This is achieved as a side effect of blockade, whereby one extinguishes as far as possible the enemy’s use of the sea, both military and commercial, providing secure sea-room to expand one’s own trading and thus wealth. The RN do this by interdicting vessels at sea and by attacking their bases and harbours via bombardment (usually not all that effective in terms of actual destruction of key assets) and cutting-out expeditions.

    The Navy also protects Britain’s own trade, principally via the use of convoy. In these two activities we can see why the dangers of the sea are prioritised above the violence of the enemy in the naval prayer. But whereas to land animals like Napoleon the sea is a problem and an obstruction, for Britain it is the highway to victory.

    Britain can then use her sea power to support amphibious warfare, taking the army to littiral point of action (and sometimes rescuing it afterwards, as at Corunna). In this way we extend our influence, take over the enemy’s territory abroad and thus take out his overseas bases.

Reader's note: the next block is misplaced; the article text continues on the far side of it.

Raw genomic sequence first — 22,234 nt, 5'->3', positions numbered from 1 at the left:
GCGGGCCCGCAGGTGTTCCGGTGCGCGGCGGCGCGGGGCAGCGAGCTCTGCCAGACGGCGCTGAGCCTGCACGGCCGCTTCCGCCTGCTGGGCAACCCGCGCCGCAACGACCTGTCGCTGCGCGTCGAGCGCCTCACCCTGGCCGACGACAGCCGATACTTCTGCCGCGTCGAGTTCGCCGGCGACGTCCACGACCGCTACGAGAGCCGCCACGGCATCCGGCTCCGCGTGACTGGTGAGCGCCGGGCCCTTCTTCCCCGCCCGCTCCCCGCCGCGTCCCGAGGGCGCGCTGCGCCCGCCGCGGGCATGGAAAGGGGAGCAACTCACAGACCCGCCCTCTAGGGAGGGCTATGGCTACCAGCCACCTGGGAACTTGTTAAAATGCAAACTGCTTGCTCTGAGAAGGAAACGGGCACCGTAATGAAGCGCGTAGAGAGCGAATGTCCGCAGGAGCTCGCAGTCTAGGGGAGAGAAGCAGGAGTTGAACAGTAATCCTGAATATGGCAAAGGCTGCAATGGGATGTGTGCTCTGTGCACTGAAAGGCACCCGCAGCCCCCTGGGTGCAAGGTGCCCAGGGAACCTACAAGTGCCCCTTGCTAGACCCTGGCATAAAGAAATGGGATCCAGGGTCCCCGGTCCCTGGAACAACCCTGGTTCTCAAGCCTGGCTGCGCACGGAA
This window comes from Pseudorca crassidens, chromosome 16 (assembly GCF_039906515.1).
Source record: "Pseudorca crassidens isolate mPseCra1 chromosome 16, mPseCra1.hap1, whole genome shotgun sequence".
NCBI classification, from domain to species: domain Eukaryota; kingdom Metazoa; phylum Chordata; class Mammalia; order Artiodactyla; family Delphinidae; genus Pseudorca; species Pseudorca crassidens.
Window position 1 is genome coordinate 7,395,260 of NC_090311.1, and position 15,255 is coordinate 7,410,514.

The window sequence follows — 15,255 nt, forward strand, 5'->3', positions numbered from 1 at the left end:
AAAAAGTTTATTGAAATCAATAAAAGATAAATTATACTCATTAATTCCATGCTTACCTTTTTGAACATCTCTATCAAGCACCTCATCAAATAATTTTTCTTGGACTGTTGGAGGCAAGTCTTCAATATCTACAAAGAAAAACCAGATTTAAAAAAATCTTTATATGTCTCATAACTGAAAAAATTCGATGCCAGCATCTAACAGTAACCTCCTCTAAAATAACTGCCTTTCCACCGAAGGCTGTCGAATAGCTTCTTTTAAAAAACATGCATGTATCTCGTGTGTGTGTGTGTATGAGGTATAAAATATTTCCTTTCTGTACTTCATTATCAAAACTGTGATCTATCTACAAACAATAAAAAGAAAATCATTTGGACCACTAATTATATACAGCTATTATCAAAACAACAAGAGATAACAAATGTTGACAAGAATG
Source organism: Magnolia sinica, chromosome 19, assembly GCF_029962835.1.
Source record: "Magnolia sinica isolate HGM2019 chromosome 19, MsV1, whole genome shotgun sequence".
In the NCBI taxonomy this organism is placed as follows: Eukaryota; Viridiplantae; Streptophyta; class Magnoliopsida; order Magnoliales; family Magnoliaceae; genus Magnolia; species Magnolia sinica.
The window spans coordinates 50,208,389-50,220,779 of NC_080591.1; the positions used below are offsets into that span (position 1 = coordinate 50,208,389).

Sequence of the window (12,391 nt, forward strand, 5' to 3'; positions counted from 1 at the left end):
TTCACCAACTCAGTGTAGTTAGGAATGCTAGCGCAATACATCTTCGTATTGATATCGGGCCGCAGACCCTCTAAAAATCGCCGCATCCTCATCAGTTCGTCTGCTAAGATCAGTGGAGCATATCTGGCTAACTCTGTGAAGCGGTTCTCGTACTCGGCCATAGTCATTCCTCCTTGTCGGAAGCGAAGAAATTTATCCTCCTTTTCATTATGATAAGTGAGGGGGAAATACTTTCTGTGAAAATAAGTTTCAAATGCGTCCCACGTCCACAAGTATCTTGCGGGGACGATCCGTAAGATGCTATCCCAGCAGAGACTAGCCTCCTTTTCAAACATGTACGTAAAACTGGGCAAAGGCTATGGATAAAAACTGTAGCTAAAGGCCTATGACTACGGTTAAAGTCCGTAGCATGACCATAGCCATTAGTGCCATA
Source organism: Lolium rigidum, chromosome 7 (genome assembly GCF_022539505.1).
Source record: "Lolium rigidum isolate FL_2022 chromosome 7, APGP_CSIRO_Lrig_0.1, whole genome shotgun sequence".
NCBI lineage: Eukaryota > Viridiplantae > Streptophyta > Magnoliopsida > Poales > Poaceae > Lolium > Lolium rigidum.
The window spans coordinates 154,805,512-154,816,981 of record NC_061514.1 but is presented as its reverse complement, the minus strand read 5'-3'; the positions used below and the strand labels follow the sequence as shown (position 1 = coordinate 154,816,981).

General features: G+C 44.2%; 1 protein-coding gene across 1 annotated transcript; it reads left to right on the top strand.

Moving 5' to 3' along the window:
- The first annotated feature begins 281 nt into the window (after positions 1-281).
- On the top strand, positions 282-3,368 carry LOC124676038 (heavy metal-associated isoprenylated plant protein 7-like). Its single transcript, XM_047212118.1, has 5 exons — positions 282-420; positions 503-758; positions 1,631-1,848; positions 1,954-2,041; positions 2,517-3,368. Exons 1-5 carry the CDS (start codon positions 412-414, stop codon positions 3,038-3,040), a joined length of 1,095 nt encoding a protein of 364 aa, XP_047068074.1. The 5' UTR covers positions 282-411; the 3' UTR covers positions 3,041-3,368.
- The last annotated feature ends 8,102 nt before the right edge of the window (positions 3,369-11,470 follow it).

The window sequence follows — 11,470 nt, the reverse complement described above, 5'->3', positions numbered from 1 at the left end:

None of this is certain and watertight and the author shows us how we struggled to achieve hegemony, entering the war and continuing it with never enough ships. He explains to us the vital land-based support necessary to a navy and how this was provided during these wars. Ultimately Britain successfully fed 140,000 sailors world wide using what in modern terms was a huge Fleet Train if victuallers and store ships. St Vincent’s reforms had run down stocks of naval stores and their shortage was keenly felt overseas, but (as Mahan points out) Napoleon’s navy was in even worse case, the problem masked by its not spending nearly so much time at sea as the RN, who therefore experienced much more wear and tear.

    Some naval activities, while employing in varying degrees all of the measures above, are successfully treated as set pieces. One example is the war in the Indian Ocean, finally won with the belated capture of Mauritius and supported by our earlier conquest of the Cape. [In Mauritius in 1965 I was told that the Governor surrendered when he thought the British troops were going to wreck his rose garden - but that may have been a canard]. The ultimate reward was a huge increase in tax revenue from the consequent increase in Eastern trade. It is made clear, here and in Davey’s explanation of how we Napoleon’s ‘Continental System’ - which itself did grave damage to his own situation - how wars are ultimately between economies.